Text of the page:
Parking in Bali its not like in the west, where you have parking attendants handing out fines for illegally parked vehicles. In Bali you get away with parking where you want until someone else complains. In high density areas like Jl. Legian at Poppies II, you can park during the day on one side of the street. It will be obvious which side, because all the cars and motorbikes are on that side. You don’t want to park on a zigzag line or block an alley or access way to a shop. Parking a motorbike is easy, given the mobility and size, cars are more tricky. That means when you are looking for a place to park your motorbike, try not to put it in the middle of a space where a car could fit, put it next to the other motorbikes.
In areas like lower Jl. Legian and Jl. Pantai Kuta, the local banjar will sanction a ‘parkirman‘ to issue parking tickets, usually 500rp. I usually park and go about my business, when leaving the parkirman will approach, I will give 500rp and he will help tow my motorbike out into traffic, while I’m sitting on it. There is no fine for not paying him, or not buying a ticket in advance. The best rule of thumb you can use is to look where everyone else parks. On occasion people will park on the sidewalk, as in when there is a street ceremony, to allow the procession to pass. In normal time you should not do this.
Many tourist restaurants like Made’s Warung will employ a satpam (security guard) who will assist guests trying to get in and out of the parking area. Without a satpam it would often be extremely difficult to penetrate the dense traffic. This service is free. If you park your motorbike somewhere the locals don’t like, you can expect it to be moved. Even though its possible to lock the steering column sideways, Balinese locals are very familiar with motorbikes and can move it easily. I once saw 2 petit girls shuffling a motorbike down the middle of the street without breaking a sweat. Parking at certain supermarkets and shops like Supernova in Tuban, will cost 500rp also. In other supermarkets such as Bintang in Seminyak its free.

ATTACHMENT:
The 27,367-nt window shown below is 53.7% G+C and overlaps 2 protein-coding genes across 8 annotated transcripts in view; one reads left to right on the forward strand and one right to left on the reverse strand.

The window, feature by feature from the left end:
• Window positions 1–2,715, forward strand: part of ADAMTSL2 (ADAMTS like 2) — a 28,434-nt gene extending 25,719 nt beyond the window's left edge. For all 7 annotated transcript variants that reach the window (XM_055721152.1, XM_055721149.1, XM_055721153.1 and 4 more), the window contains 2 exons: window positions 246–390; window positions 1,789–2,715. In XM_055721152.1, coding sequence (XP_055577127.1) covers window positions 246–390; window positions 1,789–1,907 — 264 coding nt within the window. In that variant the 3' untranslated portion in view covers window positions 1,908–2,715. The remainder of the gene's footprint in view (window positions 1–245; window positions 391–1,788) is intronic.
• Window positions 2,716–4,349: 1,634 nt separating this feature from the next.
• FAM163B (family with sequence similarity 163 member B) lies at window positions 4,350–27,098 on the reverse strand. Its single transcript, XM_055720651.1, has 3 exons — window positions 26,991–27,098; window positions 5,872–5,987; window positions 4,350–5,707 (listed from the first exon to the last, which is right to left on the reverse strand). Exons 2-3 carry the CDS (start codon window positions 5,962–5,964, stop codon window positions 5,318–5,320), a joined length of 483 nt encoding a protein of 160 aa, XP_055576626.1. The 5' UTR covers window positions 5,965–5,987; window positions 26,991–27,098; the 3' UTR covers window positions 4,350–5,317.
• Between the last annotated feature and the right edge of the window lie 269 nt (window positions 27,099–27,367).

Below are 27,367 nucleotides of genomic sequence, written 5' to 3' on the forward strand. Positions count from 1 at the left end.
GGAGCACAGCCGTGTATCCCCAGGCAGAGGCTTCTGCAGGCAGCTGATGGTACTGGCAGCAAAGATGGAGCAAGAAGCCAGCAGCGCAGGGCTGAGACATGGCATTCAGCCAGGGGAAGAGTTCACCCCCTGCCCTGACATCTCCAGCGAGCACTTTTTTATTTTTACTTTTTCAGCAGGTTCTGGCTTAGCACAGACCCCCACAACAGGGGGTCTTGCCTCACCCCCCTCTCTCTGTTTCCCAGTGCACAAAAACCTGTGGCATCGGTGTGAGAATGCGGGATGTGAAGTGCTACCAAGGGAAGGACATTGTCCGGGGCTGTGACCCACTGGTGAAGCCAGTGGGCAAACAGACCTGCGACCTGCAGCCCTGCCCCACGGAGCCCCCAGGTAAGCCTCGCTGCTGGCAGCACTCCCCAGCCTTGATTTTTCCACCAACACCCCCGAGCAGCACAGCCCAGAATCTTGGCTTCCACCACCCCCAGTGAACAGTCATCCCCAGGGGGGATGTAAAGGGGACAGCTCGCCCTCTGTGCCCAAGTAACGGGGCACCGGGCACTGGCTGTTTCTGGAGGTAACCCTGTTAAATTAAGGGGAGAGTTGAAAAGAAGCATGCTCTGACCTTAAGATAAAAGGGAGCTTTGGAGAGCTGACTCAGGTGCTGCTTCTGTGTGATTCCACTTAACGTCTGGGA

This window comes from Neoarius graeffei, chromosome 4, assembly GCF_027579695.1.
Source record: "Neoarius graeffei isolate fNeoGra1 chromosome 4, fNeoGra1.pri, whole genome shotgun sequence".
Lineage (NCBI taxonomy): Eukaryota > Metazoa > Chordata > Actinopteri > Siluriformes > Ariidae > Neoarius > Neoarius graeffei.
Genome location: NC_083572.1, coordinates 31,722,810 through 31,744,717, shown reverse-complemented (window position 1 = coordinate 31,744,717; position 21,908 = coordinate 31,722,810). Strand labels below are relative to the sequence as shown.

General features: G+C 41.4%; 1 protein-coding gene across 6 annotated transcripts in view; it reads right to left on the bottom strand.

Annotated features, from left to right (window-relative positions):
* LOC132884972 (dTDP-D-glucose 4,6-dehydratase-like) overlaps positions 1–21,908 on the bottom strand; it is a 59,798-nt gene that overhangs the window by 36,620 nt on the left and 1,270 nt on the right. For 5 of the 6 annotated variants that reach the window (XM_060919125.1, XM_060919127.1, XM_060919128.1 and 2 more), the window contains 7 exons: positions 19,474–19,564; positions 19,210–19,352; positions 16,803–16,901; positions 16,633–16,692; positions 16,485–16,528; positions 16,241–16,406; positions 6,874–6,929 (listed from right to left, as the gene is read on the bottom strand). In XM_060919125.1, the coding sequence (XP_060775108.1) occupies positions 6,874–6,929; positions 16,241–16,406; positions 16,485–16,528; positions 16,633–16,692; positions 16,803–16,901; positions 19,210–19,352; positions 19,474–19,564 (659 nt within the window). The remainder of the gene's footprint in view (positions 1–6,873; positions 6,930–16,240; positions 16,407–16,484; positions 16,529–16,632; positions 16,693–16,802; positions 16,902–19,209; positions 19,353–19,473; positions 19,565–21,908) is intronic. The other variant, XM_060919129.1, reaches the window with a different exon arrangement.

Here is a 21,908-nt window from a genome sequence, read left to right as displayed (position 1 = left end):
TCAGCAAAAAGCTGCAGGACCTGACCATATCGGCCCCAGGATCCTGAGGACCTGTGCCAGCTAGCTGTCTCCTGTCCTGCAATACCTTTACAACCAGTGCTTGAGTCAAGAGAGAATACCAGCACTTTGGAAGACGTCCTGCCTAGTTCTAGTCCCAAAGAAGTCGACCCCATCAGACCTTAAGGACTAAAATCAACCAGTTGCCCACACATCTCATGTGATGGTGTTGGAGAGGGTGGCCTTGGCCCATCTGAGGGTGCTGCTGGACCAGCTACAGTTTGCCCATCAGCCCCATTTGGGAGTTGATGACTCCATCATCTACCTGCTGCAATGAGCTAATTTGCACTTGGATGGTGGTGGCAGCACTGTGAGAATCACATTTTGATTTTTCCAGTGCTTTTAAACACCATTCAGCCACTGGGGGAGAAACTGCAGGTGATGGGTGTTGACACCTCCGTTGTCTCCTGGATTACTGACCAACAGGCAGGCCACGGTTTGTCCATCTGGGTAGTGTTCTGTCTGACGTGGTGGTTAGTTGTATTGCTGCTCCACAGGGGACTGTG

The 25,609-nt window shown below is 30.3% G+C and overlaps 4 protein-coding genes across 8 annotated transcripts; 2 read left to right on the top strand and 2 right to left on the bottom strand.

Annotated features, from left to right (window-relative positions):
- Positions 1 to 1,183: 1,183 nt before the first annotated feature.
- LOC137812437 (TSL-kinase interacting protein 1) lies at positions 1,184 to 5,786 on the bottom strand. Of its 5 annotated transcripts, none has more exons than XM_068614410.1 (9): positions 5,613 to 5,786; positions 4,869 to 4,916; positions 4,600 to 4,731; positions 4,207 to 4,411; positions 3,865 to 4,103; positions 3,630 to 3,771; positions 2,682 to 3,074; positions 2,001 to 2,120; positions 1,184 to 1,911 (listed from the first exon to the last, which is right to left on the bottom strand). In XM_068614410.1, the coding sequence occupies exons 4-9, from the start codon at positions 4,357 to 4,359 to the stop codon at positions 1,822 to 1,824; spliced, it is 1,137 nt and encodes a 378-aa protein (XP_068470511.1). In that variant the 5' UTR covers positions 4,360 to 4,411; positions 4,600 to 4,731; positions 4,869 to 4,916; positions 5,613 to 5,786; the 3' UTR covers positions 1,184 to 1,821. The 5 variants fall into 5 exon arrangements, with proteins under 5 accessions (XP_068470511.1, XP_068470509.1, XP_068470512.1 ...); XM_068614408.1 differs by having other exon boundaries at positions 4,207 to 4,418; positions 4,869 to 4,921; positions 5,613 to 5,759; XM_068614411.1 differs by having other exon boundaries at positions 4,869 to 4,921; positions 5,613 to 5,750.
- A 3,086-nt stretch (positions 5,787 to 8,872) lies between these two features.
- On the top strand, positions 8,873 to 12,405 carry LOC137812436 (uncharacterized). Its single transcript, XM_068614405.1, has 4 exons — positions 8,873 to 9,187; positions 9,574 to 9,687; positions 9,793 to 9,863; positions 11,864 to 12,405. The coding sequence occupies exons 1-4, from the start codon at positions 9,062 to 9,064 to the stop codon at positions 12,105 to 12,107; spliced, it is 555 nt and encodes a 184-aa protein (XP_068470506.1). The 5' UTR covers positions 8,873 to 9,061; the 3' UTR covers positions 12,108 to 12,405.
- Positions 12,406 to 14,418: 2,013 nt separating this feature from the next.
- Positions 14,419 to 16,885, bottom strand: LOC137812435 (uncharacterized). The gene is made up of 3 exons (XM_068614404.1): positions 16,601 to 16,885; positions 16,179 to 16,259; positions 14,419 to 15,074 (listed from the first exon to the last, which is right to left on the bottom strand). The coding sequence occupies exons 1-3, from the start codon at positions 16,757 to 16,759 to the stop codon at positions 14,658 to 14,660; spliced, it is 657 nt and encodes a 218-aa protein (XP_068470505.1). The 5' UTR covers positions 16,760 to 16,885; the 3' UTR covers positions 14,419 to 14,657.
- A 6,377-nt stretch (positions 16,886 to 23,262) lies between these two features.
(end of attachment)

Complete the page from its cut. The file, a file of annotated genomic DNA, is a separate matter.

When you park your motorbike, lock the steering column and if you helmet is cheap, lock the end of the strap inside the seat. For some reason Balinese people think that anything left out at night will be stolen, and leaving your motorbike on the street is a no no. To me its doesn’t make sense as it would be easier to steal during the day, when there are hundreds of others bikes parked.
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Public buildings and hotel will always have one area for cars and another or motorbikes. Do not try to park in the wrong area. One tactic that has been used before by unscrupulous people is to line their motorbike up with the back of your car, flush with the side so you can’t see it. When you back up the bike will fall over and it will be a big drama, till you hand over 1m rp. Take a look before you get back in the car.
Motorbikes have chrome exhaust pipes on the right side, so take care not to touch it when you dismount. A brief contact will cause a burn to your leg. Also be careful of other people’s motorbikes parked close by. On hot days you might like to spread a sarong over your seat to prevent it getting hot. Seats can get unbelievably hot in direct sunlight and I often squirt mine with the hose pipe before taking off.